Last week, the President called on Americans from across the country to add their voices to the debate and let us know what they would do without an extra $40 in their paychecks. Thousands of individuals did exactly that, and it made all the difference.

At the time, President Obama said, “Until you see me sign this thing, you’ve got to keep on speaking up…If it’s not on the White House website, it hasn’t happened.”

It happened. Here’s that picture the President promised:
President Obama signs the payroll tax cut (February 22, 2012)

President Barack Obama signs H.R. 3630 – Middle Class Tax Relief and Job Creation Act of 2012 in the Oval Office, Feb. 22, 2012. (Official White House Photo by Pete Souza)

David Plouffe sent an email to the people who shared their stories with the White House, and they were the first folks to get the news. Here’s what he said:

Good evening —

When President Obama asked you to speak out on the payroll tax cut, you jumped into action. Thousands of individuals from across the country wrote in to say what $40 with each paycheck means to their families.

And it worked.

President Obama just signed the legislation extending the tax cut and emergency jobless benefits through the end of the year.

When the President spoke with a group of individuals who came to the White House after sharing their stories, he said, “Until you see me sign this thing, you’ve got to keep on speaking up…If it’s not on the White House website, it hasn’t happened.”

We just posted a picture of the President signing the bill on WhiteHouse.gov. Go check it out.

Extending the payroll tax cut was a critical step for middle class families, but we still have a lot more work to do. So get ready.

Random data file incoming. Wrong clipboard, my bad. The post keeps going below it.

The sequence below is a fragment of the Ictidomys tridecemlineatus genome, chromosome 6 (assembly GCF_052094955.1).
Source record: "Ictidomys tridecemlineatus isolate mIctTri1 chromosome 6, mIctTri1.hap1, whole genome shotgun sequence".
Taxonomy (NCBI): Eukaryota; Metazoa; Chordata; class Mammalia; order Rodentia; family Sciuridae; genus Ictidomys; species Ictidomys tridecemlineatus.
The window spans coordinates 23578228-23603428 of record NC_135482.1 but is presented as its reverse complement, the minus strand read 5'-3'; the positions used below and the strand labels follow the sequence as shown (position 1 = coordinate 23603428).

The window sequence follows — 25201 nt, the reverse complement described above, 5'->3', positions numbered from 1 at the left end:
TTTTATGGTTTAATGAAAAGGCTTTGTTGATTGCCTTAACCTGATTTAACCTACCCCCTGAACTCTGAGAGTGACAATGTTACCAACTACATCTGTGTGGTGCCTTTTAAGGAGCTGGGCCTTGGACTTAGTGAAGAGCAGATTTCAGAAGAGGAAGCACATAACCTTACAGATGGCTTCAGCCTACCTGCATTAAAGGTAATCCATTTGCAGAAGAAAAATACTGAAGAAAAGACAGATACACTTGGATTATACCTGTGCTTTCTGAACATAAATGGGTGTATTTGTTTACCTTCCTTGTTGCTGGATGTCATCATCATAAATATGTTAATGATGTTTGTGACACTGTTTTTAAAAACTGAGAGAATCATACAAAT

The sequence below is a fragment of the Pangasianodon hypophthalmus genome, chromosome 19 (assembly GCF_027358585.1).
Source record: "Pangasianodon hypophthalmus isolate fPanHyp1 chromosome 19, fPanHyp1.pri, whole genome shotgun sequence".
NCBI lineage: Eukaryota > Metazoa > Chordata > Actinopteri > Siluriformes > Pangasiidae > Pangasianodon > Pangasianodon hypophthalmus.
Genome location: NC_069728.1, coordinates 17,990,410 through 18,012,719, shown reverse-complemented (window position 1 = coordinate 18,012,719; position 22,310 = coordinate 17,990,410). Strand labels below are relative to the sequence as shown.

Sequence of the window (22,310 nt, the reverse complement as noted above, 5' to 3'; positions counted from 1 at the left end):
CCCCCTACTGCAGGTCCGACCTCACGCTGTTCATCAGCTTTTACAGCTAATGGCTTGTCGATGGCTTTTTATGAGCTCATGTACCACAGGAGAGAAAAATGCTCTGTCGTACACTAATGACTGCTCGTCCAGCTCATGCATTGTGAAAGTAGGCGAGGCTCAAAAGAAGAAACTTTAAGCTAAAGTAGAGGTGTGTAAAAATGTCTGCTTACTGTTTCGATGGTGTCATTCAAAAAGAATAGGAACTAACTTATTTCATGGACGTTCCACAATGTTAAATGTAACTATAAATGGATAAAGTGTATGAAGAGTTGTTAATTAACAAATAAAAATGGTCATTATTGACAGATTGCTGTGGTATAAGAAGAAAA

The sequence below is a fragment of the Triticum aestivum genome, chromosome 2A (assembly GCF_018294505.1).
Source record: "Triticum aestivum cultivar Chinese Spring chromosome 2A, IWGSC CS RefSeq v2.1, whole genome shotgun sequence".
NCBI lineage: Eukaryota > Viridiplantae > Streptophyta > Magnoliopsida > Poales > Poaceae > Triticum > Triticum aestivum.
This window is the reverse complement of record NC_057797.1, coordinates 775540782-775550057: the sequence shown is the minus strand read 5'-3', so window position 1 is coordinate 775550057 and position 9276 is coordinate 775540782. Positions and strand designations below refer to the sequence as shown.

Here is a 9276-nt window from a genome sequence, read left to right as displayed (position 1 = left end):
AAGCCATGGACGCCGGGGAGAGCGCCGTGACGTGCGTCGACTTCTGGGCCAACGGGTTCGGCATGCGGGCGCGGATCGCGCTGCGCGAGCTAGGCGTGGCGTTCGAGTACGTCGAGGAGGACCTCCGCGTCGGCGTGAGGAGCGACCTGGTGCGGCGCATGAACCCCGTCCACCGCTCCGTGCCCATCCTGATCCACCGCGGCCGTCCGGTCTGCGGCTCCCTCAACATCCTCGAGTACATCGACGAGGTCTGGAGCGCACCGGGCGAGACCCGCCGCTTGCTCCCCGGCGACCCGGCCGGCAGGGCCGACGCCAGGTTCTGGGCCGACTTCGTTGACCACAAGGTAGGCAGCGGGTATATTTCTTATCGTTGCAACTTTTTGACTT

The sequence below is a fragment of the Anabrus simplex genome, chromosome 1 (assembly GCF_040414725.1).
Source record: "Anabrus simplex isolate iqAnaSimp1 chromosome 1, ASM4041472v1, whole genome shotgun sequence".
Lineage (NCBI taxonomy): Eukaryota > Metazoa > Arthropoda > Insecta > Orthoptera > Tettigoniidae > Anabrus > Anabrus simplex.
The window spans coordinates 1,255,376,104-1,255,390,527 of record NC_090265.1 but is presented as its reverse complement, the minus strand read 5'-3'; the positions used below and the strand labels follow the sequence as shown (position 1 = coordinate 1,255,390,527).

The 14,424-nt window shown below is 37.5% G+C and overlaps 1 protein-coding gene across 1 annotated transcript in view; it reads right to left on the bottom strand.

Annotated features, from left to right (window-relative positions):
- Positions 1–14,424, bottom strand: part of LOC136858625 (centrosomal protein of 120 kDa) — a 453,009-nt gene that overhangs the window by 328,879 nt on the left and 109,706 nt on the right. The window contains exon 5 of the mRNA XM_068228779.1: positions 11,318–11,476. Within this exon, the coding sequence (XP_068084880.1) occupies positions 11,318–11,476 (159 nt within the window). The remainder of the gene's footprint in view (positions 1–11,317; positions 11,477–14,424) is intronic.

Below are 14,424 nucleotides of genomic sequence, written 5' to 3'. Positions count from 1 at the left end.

Thanks,
David

David Plouffe
Senior Adviser

White House Recap February 11-17, 2012: The Obama Presidency’s Weekly Recap — President Obama Presents 2013 Budget & Urges Congress Sucessfully to Pass the Payroll Tax Extension

WHITE HOUSE RECAP

WHITE HOUSE RECAP: February 11-17, 2012

President Obama presents his budget for the 2013 fiscal year — and explains how it will boost job creation and speed our economic recovery.

President Barack Obama delivers remarks on the FY 2013 Budget
President Barack Obama delivers remarks on the FY 2013 Budget, White House Photo, Pete Souza, 2/13/12

West Wing Week: 2/17/12 or “Go Big!”

Source: WH, 2-17-12
This week, the President made a major announcement on preventive care, unveiled next year’s budget, pushed Congress to extend the payroll tax cut, awarded the National Medals of Arts & Humanities, met with China’s Vice President Xi, and traveled west to Wisconsin and California and the First Lady hit the road to promote her Let’s Move! Initiative.

Weekly Wrap Up: What $40 Means

Source: WH, 2-17-12

National Medals of Arts and Humanities: Extraordinary Americans who have excelled in the arts and humanities throughout their careers—from philosophers to sculptors—joined the President and First Lady at the White House on Monday for an occasion they look forward to every year: awarding the National Medals of Arts and Humanities. The honorees’ contributions, the President noted, “[H]elp guide our growth as a people. The true power of the arts and the humanities is that you speak to everyone.”

Surprise!: As White House visitors stepped into the Blue Room on Thursday during a public tour, they were greeted by unexpected guests: the First Lady and the Obama family’s canine, Bo. Reactions ranged from shock and excitement to overwhelmed—watch the meet and greet here.